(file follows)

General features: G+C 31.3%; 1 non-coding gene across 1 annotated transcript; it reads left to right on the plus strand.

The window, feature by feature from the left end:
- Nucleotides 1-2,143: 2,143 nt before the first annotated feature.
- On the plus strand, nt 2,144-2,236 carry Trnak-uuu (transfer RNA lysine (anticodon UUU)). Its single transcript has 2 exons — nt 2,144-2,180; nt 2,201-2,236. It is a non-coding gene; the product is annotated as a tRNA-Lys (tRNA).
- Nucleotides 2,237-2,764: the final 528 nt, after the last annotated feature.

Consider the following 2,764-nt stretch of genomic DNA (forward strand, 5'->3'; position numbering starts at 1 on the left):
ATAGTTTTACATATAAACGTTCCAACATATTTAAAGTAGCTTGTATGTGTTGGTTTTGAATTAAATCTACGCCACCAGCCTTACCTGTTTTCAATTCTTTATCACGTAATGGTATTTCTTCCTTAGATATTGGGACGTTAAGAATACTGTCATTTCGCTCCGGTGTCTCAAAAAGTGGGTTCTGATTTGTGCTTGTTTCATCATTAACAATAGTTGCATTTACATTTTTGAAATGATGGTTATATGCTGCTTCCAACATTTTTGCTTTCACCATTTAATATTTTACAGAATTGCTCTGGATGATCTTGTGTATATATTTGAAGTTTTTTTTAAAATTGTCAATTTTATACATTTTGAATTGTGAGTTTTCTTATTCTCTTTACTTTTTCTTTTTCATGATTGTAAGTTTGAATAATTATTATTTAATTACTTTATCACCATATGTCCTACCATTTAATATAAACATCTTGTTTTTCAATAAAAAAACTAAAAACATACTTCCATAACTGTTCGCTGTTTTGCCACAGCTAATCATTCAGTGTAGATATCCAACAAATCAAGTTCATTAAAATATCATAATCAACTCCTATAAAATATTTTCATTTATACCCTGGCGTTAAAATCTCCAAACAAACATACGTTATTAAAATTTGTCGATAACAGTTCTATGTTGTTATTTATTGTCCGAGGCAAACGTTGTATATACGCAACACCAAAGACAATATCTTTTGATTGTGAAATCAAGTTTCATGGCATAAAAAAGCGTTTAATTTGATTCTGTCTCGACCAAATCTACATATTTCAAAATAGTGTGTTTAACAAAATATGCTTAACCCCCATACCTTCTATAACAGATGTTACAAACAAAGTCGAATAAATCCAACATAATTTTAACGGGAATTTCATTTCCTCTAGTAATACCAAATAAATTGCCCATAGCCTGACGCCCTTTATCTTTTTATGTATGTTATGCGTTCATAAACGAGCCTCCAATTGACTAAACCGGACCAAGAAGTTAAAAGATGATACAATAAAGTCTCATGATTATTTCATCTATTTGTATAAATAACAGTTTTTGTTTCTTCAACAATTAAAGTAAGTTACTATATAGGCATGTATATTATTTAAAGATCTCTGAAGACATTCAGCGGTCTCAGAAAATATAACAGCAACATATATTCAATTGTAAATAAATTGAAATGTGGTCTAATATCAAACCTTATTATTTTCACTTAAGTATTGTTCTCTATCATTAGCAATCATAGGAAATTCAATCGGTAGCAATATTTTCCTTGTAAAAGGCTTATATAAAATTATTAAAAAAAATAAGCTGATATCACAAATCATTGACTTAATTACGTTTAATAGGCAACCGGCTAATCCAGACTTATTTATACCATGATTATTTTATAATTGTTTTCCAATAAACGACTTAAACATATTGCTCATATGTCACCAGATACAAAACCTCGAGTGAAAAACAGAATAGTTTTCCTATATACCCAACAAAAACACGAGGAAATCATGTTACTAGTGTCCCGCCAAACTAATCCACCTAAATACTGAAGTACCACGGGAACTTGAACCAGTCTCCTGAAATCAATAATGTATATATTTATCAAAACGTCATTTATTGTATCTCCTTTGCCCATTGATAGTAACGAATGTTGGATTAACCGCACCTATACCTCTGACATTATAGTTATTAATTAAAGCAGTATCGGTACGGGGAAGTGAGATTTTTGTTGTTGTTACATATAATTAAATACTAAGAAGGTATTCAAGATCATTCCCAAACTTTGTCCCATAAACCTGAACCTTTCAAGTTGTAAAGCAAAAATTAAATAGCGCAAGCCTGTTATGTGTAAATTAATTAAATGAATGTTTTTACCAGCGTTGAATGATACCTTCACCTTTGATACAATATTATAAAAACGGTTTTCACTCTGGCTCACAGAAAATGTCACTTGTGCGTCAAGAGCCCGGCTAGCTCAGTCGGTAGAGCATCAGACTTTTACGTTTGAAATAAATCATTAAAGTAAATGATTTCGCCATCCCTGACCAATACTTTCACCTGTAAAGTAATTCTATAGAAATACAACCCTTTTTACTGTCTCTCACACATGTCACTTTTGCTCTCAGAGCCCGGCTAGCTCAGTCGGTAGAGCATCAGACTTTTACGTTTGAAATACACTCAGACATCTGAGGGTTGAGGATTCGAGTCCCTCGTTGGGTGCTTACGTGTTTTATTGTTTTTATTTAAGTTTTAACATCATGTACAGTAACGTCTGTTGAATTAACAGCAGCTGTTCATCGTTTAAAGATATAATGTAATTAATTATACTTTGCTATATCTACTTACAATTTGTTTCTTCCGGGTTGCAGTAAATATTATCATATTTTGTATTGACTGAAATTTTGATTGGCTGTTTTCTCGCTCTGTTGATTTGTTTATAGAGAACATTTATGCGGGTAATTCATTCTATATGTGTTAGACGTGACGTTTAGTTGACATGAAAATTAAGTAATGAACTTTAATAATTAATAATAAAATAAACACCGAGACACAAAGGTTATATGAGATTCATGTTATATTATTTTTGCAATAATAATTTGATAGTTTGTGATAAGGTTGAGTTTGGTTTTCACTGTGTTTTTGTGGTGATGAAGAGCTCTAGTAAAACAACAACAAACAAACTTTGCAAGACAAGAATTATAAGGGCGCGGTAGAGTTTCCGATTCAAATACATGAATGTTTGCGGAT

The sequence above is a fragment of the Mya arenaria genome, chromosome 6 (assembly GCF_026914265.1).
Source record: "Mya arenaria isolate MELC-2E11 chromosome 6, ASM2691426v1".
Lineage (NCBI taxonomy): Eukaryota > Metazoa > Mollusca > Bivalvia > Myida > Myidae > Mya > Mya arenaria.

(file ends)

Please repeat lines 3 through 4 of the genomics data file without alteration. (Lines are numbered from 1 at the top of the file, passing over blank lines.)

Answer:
- Nucleotides 1-2,143: 2,143 nt before the first annotated feature.
- On the plus strand, nt 2,144-2,236 carry Trnak-uuu (transfer RNA lysine (anticodon UUU)). Its single transcript has 2 exons — nt 2,144-2,180; nt 2,201-2,236. It is a non-coding gene; the product is annotated as a tRNA-Lys (tRNA).